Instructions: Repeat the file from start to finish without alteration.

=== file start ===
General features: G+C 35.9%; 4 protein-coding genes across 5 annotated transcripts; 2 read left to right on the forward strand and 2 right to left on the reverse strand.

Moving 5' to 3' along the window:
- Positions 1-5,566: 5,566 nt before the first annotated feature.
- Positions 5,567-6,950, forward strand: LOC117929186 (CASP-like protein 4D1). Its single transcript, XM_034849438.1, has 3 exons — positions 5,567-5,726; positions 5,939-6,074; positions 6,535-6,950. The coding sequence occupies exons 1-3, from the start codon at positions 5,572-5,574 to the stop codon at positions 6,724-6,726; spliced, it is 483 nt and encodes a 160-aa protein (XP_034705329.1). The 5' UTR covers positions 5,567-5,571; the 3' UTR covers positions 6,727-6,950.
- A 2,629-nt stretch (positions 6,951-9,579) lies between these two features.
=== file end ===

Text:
General features: G+C 35.9%; 4 protein-coding genes across 5 annotated transcripts; 2 read left to right on the forward strand and 2 right to left on the reverse strand.

Moving 5' to 3' along the window:
- Positions 1-5,566: 5,566 nt before the first annotated feature.
- Positions 5,567-6,950, forward strand: LOC117929186 (CASP-like protein 4D1). Its single transcript, XM_034849438.1, has 3 exons — positions 5,567-5,726; positions 5,939-6,074; positions 6,535-6,950. The coding sequence occupies exons 1-3, from the start codon at positions 5,572-5,574 to the stop codon at positions 6,724-6,726; spliced, it is 483 nt and encodes a 160-aa protein (XP_034705329.1). The 5' UTR covers positions 5,567-5,571; the 3' UTR covers positions 6,727-6,950.
- A 2,629-nt stretch (positions 6,951-9,579) lies between these two features.